Another initiative is the Digital Proficiency Platform, which sets a goal of increasing the percentage of women and people of color in technology programs to 50% of students through a scholarship program, recruiting initiatives and peer mentoring opportunities, according to Martin and the case statement. Smith said that these technology majors include mathematics, computer science, data analytics and Drake’s new artificial intelligence degree, which Martin said was another piece of the overall initiative.
According to Martin and Smith, a major component of the Digital Proficiency Platform, Center for Public Democracy, Darling Institute and Every Bulldog a Changemaker initiatives will be the awarding of 5 renewable $5,000 scholarships. Martin said that the scholarship programs for the first three initiatives mentioned will begin in fall 2022, and the date for Every Bulldog a Changemaker has not been set yet.
“All four of those programs have new scholarship programs built into them that not only provide additional financial support to students who will be involved in those efforts, but also will provide opportunities for additional programming, both curricular and co-curricular,” Martin said.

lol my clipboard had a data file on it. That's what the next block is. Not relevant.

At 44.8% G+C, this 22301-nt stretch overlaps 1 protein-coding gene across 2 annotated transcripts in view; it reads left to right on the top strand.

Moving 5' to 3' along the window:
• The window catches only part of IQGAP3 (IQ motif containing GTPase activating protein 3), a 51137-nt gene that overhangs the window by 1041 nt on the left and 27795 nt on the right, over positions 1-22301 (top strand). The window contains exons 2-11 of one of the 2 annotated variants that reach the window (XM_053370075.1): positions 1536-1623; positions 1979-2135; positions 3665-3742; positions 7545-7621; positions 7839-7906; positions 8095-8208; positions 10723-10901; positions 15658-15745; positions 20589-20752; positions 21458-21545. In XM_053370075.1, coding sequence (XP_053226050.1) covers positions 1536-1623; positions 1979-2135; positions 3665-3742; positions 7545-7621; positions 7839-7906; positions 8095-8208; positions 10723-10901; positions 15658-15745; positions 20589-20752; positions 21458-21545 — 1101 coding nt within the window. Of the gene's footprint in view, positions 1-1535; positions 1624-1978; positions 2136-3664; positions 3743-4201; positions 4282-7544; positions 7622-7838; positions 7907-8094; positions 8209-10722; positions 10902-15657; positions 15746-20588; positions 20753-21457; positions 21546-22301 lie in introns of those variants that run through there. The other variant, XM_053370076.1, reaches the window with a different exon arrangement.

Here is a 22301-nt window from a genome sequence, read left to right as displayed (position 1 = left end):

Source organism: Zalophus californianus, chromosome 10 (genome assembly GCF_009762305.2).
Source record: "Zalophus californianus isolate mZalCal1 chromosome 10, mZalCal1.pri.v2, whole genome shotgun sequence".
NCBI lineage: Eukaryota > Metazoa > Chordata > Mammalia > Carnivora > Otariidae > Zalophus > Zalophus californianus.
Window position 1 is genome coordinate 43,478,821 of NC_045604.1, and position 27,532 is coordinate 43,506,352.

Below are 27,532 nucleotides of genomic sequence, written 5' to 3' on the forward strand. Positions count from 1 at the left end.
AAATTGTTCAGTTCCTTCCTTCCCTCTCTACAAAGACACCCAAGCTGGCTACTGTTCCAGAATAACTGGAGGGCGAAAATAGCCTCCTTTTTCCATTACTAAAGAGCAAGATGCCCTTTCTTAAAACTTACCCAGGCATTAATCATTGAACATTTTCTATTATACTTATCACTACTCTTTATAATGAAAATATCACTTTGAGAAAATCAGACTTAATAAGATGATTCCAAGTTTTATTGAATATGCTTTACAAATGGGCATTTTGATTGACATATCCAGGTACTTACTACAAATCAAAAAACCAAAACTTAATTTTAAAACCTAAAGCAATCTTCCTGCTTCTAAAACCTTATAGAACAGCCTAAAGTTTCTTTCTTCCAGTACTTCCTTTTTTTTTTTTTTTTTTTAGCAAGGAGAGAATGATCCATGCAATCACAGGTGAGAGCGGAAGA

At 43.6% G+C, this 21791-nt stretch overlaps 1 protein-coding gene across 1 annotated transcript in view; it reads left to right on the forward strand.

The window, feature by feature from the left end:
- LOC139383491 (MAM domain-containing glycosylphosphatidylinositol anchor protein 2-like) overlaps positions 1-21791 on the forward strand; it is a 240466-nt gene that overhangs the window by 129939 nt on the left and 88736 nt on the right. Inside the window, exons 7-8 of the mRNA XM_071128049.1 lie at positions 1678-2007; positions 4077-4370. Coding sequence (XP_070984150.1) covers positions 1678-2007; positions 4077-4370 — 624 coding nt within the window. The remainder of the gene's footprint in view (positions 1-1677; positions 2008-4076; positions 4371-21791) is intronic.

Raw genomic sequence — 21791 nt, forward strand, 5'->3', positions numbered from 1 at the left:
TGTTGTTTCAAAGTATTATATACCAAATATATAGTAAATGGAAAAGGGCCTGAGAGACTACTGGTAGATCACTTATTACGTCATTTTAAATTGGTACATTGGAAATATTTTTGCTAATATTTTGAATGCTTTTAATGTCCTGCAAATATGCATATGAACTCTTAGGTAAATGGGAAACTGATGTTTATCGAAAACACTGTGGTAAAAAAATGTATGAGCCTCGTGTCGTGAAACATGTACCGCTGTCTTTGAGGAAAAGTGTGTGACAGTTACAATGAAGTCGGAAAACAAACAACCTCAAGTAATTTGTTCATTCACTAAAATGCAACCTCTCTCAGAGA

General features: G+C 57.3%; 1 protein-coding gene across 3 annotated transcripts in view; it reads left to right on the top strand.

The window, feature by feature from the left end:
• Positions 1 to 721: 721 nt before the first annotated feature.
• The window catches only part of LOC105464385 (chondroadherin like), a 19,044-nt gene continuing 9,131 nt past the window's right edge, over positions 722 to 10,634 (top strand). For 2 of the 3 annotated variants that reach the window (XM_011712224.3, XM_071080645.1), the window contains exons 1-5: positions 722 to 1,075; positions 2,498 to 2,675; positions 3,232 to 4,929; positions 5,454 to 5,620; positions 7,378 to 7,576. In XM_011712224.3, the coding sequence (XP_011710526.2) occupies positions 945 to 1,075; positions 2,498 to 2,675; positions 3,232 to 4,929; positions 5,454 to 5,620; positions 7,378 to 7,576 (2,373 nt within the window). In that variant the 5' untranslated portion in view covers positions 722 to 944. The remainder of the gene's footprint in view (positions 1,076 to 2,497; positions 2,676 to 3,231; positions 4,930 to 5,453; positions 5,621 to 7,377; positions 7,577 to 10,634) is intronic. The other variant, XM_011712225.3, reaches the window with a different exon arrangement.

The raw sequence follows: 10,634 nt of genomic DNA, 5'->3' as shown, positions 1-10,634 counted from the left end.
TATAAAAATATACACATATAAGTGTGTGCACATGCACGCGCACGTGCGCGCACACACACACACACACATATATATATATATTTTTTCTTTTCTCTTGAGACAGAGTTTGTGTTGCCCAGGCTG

A multi-year process
Martin said that the campaign first began in the fall of 2018. The University invited students and faculty “champions” to submit big ideas that they wanted to see happen at Drake, and Smith said the campaign’s about 40-person steering committee, which includes the student body president, received 50 submissions that met Drake’s criteria.
“I think I was just there as a voice to kind of give input,” 2018-2019 student body president Nick Johnston said. “I felt it was needed from a student perspective.”
Martin and Smith said that the big ideas were then vetted and combined by the steering committee, which included and made recommendations to the Drake Board of Trustees. Smith also said that Martin received feedback from about 145 prospective donors about the big ideas.
“So, the champions that I mentioned have been involved from the moment they made their submissions,” Martin said. “If their idea moved forward, they continued to be involved, and that’s about 35 faculty and staff who are even involved today, that will be involved all through the campaign, [and] that will be involved in the execution of these big ideas.”
Smith said the University will provide updates about the campaign but did not give a date.
Stay tuned for a follow-up story next week that will take a closer look at the “The Ones” campaign’s Initiatives and Priorities.